Boris Johnson set to secure critical agreement with Switzerland as EU talks on brink

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The agreement will ensure the 383,000 Britons who travelled to Switzerland on business last year do not need to apply for work permits to access a country which is the UK’s fourth-biggest trading partner, accounting for 3.3pc of total UK trade. International Trade Secretary Liz Truss and Guy Parmelin, her opposite number, are expected to put pen to paper on the deal in the next fortnight in London.

The agreement will come into force on January 1 after the end of the transition period on December 31.

David Henig, director of the European Centre for International Political Economy and a former UK trade negotiator, told the Telegraph: “There are quite a few international bodies in Switzerland.

“This agreement keeps things going in financial services, pharmaceuticals and physics – it’s decent to a small audience. Without it, it would have been painful.”

The deal is being viewed as a bridge to a wider trade deal, which would be a major boost for post-Brexit Britain.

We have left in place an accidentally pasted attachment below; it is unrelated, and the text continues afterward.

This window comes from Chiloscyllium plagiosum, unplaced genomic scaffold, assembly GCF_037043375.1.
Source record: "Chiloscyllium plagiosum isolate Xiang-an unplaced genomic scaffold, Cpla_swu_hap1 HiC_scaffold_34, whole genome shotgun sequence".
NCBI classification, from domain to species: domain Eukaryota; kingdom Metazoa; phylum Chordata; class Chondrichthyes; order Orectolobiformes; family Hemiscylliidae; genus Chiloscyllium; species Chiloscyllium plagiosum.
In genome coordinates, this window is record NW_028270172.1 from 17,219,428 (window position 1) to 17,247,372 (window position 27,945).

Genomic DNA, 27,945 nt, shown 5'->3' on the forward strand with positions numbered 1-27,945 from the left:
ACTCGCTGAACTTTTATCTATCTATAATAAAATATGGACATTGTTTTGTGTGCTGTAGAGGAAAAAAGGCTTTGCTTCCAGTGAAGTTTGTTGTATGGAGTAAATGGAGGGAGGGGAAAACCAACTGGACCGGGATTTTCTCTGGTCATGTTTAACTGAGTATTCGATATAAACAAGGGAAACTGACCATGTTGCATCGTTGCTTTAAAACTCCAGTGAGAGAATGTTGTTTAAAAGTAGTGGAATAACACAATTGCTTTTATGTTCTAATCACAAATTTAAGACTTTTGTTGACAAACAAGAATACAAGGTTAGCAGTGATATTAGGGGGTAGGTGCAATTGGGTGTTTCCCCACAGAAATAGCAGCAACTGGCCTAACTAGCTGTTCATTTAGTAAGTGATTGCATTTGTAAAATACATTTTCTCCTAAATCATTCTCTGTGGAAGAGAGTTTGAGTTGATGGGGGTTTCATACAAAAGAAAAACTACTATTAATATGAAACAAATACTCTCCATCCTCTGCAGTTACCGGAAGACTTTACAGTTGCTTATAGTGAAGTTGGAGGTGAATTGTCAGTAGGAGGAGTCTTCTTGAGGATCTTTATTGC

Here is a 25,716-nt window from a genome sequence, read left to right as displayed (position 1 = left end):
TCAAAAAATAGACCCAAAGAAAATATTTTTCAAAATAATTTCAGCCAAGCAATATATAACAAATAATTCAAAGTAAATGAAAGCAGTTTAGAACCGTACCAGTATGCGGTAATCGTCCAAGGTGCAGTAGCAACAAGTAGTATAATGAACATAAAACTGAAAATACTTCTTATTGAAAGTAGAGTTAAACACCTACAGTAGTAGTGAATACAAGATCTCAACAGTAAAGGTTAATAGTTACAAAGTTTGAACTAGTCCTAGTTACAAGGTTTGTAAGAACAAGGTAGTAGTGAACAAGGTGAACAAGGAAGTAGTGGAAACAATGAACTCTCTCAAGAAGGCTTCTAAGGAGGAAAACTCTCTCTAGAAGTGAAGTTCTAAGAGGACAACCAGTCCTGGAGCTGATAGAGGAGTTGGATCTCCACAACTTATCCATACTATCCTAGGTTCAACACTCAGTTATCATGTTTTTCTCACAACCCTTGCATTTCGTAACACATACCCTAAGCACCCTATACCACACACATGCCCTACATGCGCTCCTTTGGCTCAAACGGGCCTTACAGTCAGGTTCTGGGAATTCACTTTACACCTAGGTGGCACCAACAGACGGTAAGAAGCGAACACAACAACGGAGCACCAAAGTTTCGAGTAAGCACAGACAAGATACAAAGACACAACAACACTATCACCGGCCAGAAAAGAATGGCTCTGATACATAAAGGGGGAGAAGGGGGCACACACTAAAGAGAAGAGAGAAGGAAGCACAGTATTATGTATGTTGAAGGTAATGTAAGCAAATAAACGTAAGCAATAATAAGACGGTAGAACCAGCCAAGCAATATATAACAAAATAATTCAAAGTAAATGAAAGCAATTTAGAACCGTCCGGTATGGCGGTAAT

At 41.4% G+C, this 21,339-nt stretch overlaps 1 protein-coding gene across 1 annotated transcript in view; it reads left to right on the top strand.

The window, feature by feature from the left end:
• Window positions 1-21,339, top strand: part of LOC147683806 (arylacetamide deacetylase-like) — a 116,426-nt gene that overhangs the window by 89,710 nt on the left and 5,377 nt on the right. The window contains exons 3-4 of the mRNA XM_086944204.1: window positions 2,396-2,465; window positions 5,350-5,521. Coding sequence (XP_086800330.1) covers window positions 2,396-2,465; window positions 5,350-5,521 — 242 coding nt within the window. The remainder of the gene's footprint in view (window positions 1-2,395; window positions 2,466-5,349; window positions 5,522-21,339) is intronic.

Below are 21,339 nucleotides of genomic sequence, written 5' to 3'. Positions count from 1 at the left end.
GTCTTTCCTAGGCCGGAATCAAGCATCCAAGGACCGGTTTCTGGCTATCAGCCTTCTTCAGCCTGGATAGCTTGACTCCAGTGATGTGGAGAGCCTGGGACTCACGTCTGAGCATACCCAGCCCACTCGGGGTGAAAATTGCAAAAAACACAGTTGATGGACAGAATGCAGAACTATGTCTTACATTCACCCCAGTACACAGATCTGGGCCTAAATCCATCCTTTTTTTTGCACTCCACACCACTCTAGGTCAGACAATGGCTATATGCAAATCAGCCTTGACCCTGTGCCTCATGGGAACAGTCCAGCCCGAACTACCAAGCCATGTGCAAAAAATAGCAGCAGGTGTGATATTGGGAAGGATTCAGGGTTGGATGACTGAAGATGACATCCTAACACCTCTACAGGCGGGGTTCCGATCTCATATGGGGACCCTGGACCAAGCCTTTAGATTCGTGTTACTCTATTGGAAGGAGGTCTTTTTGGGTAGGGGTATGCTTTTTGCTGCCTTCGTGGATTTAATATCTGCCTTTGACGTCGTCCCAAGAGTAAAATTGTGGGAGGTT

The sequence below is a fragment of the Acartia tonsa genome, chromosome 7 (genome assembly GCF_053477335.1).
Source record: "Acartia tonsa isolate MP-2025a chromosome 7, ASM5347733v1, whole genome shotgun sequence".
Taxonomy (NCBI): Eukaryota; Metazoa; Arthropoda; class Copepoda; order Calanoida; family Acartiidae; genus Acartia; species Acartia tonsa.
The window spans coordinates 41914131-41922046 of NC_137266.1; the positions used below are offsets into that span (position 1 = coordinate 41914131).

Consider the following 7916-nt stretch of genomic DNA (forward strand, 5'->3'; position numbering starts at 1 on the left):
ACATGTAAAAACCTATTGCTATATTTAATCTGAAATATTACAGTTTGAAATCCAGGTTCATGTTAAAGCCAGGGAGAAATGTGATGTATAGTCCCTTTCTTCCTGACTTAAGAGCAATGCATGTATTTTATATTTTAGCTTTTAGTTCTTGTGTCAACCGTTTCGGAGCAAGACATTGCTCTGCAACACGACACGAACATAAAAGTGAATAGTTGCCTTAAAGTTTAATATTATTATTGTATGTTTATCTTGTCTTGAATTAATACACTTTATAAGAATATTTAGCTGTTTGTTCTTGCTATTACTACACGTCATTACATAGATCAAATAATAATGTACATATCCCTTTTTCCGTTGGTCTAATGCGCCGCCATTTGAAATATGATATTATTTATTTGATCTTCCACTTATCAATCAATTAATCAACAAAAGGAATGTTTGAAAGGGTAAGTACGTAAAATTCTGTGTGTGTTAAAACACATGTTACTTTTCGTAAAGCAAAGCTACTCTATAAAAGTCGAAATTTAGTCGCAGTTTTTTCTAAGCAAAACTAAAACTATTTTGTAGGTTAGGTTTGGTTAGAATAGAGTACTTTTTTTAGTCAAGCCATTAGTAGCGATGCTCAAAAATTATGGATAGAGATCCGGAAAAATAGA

Alan Winters, director of the Trade Policy Observatory at the University of Sussex, said: “Both the UK and Switzerland have good education and training systems. Both are somewhat on the outside of the EU.

“The UK had proposed to the EU a lock, stock and barrel continuation of the mutual recognition of professional qualifications.

“I doubt you could do that with Switzerland – but you’d have to do it on a case-by-case basis.”

A senior Government source said: “Outside the EU we have the chance to push new frontiers in areas like services trade and to build a network of deals that are more suited to UK interests and strengths.

“Switzerland, as a fellow services powerhouse, is an important partner for Global Britain.” has contacted the Department of Trade and Industry to ask for more details.

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